Commercial litigation update: Fifth Circuit affirms verdict against competitor for luring away exclusive sales agent

by Jay Pate

The federal Fifth Circuit Court of Appeals has affirmed a judgment in favor of a check processing company against a former sales agent for $2.15 million and against a competitor for $700,000. The court of appeals held:

  1. sufficient evidence established that the competitor knew or should have known of an exclusivity provision in a contract between the sales agent and the plaintiff; and
  2. the jury’s award against the competitor was properly limited to damages proximately caused by the competitor’s tortious interference with the contract; but
  3. the competitor was not jointly and severally liable with the sales agent for damages caused by the sales agent’s breach of fiduciary duty.

Homoki v. Conversion Services, Inc., No. 11–20371 (5th Cir. May 28, 2013).

The plaintiff, Global Check Services, sells check and debit/credit processing services to merchants. Global Check developed a product it calls “Accounts Receivable Conversion” (ARC). Global Checks markets the product through agents. For a time, the largest agent selling the product for Global Check, by far, was Conversion Services, Inc. (“CSI”), run by Larry Stuart.

Global Checks argued that Mr. Stuart and CSI agreed in 2008 that they would refrain from selling competitors’ products. Whether CSI ever signed the 2008 contract and whether Mr. Stuart was aware of the exclusivity provision in the contract were contested issues at trial.

Defendant Electronic Payments Systems (“EPS”) developed a competing product to Global Check’s ARC product. Mr. Stuart testified that he had been in contact with EPS at least since 2006, when EPS informed him that they were interested in developing a program similar to ARC. EPS knew that CSI worked as a selling agent for Global Check and sought to profit from Mr. Stuart’s knowledge of how the ARC program was sold. Mr. Stuart testified that in October 2008, as EPS was preparing to bring the EPS90 service to market, he discussed with EPS employees how the service should function and how it should be marketed. Both parties anticipated that Mr. Stuart would work as an agent selling the EPS90 service. Mr. Stuart obtained his first EPS90 contract in November 2008.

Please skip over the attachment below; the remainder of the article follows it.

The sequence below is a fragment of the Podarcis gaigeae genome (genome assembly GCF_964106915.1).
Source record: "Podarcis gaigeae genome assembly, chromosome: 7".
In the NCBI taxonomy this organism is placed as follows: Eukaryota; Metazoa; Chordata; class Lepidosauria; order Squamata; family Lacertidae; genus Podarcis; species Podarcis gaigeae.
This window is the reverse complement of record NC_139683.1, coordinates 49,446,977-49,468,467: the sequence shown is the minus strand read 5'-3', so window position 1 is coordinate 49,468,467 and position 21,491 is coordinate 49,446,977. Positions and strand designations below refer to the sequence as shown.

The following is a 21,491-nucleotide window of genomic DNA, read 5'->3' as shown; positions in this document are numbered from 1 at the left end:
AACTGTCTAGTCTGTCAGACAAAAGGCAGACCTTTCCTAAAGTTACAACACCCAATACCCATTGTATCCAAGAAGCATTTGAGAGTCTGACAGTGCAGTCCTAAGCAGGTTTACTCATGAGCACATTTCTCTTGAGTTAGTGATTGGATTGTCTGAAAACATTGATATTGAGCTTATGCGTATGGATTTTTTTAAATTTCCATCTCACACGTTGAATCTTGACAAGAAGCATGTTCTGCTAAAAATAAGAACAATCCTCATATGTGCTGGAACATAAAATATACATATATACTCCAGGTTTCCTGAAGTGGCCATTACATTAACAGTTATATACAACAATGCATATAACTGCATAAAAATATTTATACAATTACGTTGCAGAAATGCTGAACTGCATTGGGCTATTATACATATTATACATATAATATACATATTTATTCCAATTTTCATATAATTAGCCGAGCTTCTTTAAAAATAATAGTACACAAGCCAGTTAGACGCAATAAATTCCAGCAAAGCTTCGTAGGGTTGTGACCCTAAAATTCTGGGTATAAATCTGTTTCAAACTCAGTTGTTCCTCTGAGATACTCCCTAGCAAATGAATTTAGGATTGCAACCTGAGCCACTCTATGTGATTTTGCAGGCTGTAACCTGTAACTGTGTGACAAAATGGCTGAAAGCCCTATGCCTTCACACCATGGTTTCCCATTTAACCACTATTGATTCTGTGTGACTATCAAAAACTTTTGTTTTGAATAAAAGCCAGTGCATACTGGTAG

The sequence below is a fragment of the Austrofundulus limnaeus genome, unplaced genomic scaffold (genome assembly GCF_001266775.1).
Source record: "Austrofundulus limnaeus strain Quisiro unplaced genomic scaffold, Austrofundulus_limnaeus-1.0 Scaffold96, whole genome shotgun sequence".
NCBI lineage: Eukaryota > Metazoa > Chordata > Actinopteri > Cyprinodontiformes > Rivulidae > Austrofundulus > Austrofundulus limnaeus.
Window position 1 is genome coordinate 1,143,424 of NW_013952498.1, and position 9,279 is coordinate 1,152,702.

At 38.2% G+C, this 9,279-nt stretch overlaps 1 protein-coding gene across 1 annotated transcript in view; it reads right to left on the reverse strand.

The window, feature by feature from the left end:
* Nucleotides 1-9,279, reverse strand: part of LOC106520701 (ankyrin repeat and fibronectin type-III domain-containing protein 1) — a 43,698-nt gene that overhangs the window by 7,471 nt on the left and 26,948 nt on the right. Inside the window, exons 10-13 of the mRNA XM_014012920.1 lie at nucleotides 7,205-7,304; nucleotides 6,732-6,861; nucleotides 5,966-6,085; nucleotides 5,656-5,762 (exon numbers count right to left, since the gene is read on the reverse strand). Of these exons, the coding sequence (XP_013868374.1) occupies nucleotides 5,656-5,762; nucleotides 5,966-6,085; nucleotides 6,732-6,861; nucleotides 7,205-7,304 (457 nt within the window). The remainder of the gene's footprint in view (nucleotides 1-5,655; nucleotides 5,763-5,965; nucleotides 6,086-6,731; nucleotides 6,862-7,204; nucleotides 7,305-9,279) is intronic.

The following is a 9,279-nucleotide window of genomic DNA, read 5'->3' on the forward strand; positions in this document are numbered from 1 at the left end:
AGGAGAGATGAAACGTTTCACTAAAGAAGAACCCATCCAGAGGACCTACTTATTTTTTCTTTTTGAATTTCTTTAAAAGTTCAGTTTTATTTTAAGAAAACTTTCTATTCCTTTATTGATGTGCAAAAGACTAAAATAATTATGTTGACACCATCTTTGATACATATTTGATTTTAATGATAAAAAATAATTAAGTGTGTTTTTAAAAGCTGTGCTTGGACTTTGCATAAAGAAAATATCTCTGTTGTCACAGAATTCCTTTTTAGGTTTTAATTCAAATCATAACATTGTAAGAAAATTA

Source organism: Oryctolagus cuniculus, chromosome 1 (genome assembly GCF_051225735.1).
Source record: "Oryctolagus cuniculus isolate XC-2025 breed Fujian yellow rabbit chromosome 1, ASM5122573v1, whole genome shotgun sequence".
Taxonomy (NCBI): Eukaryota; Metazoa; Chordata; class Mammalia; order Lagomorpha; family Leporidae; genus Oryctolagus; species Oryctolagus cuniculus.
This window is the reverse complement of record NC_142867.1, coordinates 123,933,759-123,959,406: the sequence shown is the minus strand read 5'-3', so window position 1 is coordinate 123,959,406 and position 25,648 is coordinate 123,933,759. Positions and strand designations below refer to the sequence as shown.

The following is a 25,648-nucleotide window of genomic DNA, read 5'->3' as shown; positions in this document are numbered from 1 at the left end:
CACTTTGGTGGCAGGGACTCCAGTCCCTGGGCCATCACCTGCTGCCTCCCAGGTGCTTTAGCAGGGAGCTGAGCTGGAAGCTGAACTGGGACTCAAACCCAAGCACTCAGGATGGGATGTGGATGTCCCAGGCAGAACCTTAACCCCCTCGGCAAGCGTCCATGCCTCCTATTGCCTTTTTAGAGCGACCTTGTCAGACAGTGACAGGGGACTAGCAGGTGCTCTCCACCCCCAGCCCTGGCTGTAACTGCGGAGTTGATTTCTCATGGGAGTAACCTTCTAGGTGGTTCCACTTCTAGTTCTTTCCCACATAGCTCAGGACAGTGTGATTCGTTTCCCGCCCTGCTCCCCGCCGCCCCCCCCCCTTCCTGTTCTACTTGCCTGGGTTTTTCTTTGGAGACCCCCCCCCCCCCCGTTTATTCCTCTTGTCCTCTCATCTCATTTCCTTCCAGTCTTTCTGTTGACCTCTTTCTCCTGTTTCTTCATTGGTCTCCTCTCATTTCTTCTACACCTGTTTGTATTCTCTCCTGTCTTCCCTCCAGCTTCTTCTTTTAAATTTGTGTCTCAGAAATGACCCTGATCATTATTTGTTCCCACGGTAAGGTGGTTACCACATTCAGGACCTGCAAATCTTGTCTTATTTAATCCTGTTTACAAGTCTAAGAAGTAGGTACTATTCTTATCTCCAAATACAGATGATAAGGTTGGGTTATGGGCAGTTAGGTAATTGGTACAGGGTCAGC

Mr. Stuart’s CSI was not the only Global Check agent that EPS attempted to recruit. Another agent of GCS, Ms. Beranek, testified that EPS tried to persuade her to sell for EPS and to move merchants from Global Check Services to EPS. There was also testimony that someone using CSI’s password accessed confidential portions of Global Check’s computer system from computers owned by EPS and obtained confidential information related to Global Check’s merchants.

Global Check filed suit against both CSI and PES. Following trial, the jury returned the following verdict:

  1. CSI breached its contract with Global Check, causing Global Check to suffer $1.15 million in past lost profits and $1 million in future lost profits;
  2. CSI’s relationship with Global Check was an agent/principal relationship, and CSI breached its fiduciary duty to Global Check, resulting in $1.15 million in past lost profits and $1 million in future lost profits;
  3. EPS conspired with CSI to breach CSI’s fiduciary duty to Global Check, proximately causing damage to Global Check. The jury was not asked to find, and did not find, the amount of damages caused by the conspiracy;
  4. CSI committed fraud against Global Check, causing damages in the amount of $1.15 million in past lost profits and $1 million in future lost profits; and
  5. EPS intentionally interfered with Global Check’s existing contract with CSI, causing Global Check to suffer $200,000 in past lost profits and $500,000 in future lost profits.

The district court entered judgment in the amount of $2.15 million against CSI and $700,000 against EPS. Global Check and EPS lodged timely appeals. CSI did not appeal.

On appeal, EPS argued that the evidence presented at trial was insufficient to support the jury’s findings that EPS interfered with the Global Check/CSI contract or that this interference caused $700,000 in lost profits. The Fifth Circuit assumed that EPS could only be liable for tortiously interfering with the contract between Global Check and CSI if EPS either knew or reasonably should have known that the contract prevented CSI from selling for anyone else.